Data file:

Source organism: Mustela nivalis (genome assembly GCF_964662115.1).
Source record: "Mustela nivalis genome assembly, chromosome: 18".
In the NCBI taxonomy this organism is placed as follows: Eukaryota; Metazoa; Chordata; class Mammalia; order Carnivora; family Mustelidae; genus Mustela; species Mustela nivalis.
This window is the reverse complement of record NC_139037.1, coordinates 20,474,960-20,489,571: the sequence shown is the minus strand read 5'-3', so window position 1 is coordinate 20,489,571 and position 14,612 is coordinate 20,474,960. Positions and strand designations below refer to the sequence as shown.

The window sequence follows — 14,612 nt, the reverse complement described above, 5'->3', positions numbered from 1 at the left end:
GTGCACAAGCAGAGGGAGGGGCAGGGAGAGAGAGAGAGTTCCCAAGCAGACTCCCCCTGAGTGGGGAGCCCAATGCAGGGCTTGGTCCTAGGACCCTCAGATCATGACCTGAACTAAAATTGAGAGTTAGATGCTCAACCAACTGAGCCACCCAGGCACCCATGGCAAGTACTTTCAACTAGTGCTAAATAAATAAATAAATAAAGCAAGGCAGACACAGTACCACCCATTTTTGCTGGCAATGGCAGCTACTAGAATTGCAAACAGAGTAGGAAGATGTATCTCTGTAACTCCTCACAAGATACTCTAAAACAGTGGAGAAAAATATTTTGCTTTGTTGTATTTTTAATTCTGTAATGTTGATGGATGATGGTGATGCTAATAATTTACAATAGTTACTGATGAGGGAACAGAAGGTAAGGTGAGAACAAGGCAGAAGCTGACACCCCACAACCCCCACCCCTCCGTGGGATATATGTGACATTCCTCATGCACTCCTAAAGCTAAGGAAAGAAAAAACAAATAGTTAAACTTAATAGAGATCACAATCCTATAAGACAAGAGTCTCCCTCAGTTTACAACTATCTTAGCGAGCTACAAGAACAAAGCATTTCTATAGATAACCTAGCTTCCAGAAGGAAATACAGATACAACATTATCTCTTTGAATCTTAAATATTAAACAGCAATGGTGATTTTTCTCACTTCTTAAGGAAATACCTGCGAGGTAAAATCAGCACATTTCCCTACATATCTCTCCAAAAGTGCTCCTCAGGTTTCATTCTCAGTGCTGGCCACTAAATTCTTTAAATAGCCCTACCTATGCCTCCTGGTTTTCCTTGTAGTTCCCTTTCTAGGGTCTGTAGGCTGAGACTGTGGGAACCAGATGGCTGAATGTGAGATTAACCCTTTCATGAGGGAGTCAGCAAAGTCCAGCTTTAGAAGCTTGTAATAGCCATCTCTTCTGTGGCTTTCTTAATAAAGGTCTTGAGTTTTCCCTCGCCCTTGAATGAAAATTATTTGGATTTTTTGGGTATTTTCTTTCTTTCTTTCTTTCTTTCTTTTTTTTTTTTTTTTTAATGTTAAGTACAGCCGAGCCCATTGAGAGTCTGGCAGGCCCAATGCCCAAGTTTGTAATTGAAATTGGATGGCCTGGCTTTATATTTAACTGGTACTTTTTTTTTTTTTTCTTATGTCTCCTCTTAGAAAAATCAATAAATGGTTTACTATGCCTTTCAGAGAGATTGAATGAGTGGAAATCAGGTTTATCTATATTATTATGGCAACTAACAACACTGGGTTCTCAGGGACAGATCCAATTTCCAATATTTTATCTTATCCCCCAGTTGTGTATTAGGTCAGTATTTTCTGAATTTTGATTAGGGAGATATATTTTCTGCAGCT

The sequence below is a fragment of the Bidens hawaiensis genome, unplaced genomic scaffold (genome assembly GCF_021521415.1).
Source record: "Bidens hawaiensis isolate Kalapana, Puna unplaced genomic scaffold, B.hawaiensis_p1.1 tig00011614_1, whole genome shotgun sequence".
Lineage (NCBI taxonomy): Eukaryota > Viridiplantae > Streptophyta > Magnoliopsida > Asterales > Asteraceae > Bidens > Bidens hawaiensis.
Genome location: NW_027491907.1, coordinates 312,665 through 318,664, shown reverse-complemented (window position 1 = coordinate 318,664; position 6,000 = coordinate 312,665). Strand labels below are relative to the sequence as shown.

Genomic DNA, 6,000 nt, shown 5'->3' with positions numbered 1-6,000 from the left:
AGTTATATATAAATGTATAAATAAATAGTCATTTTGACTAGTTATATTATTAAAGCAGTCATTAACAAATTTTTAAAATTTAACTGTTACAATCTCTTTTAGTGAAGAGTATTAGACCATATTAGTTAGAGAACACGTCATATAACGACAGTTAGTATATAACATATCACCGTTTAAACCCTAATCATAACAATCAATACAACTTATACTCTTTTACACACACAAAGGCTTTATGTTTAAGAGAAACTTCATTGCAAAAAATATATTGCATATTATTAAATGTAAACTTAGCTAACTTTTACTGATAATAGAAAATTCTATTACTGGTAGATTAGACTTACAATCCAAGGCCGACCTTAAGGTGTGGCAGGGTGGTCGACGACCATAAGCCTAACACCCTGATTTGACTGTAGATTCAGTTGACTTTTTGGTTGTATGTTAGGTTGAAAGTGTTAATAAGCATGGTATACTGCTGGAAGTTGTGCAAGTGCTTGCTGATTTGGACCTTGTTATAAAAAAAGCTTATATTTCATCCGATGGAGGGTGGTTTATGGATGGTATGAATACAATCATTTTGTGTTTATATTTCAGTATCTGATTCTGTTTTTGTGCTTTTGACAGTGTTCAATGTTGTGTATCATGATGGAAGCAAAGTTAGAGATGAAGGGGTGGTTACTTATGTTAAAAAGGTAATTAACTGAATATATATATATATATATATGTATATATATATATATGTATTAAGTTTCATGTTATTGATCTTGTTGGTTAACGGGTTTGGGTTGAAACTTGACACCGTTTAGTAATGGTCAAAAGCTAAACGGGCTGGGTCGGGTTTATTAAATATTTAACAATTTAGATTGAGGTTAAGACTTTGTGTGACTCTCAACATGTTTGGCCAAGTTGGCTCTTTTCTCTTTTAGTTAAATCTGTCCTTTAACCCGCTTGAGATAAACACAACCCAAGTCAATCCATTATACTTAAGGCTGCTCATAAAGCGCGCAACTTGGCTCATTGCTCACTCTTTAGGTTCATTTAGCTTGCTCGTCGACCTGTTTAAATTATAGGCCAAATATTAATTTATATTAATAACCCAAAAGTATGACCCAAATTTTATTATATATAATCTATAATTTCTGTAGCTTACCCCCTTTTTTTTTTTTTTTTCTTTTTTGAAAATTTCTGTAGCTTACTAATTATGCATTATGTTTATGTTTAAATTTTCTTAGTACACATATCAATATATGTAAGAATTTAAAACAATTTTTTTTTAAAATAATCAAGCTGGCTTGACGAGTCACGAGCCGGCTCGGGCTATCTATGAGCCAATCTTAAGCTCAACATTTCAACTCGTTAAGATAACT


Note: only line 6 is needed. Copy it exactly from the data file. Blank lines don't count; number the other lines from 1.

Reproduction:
GTGCACAAGCAGAGGGAGGGGCAGGGAGAGAGAGAGAGTTCCCAAGCAGACTCCCCCTGAGTGGGGAGCCCAATGCAGGGCTTGGTCCTAGGACCCTCAGATCATGACCTGAACTAAAATTGAGAGTTAGATGCTCAACCAACTGAGCCACCCAGGCACCCATGGCAAGTACTTTCAACTAGTGCTAAATAAATAAATAAATAAAGCAAGGCAGACACAGTACCACCCATTTTTGCTGGCAATGGCAGCTACTAGAATTGCAAACAGAGTAGGAAGATGTATCTCTGTAACTCCTCACAAGATACTCTAAAACAGTGGAGAAAAATATTTTGCTTTGTTGTATTTTTAATTCTGTAATGTTGATGGATGATGGTGATGCTAATAATTTACAATAGTTACTGATGAGGGAACAGAAGGTAAGGTGAGAACAAGGCAGAAGCTGACACCCCACAACCCCCACCCCTCCGTGGGATATATGTGACATTCCTCATGCACTCCTAAAGCTAAGGAAAGAAAAAACAAATAGTTAAACTTAATAGAGATCACAATCCTATAAGACAAGAGTCTCCCTCAGTTTACAACTATCTTAGCGAGCTACAAGAACAAAGCATTTCTATAGATAACCTAGCTTCCAGAAGGAAATACAGATACAACATTATCTCTTTGAATCTTAAATATTAAACAGCAATGGTGATTTTTCTCACTTCTTAAGGAAATACCTGCGAGGTAAAATCAGCACATTTCCCTACATATCTCTCCAAAAGTGCTCCTCAGGTTTCATTCTCAGTGCTGGCCACTAAATTCTTTAAATAGCCCTACCTATGCCTCCTGGTTTTCCTTGTAGTTCCCTTTCTAGGGTCTGTAGGCTGAGACTGTGGGAACCAGATGGCTGAATGTGAGATTAACCCTTTCATGAGGGAGTCAGCAAAGTCCAGCTTTAGAAGCTTGTAATAGCCATCTCTTCTGTGGCTTTCTTAATAAAGGTCTTGAGTTTTCCCTCGCCCTTGAATGAAAATTATTTGGATTTTTTGGGTATTTTCTTTCTTTCTTTCTTTCTTTCTTTTTTTTTTTTTTTTTAATGTTAAGTACAGCCGAGCCCATTGAGAGTCTGGCAGGCCCAATGCCCAAGTTTGTAATTGAAATTGGATGGCCTGGCTTTATATTTAACTGGTACTTTTTTTTTTTTTTCTTATGTCTCCTCTTAGAAAAATCAATAAATGGTTTACTATGCCTTTCAGAGAGATTGAATGAGTGGAAATCAGGTTTATCTATATTATTATGGCAACTAACAACACTGGGTTCTCAGGGACAGATCCAATTTCCAATATTTTATCTTATCCCCCAGTTGTGTATTAGGTCAGTATTTTCTGAATTTTGATTAGGGAGATATATTTTCTGCAGCT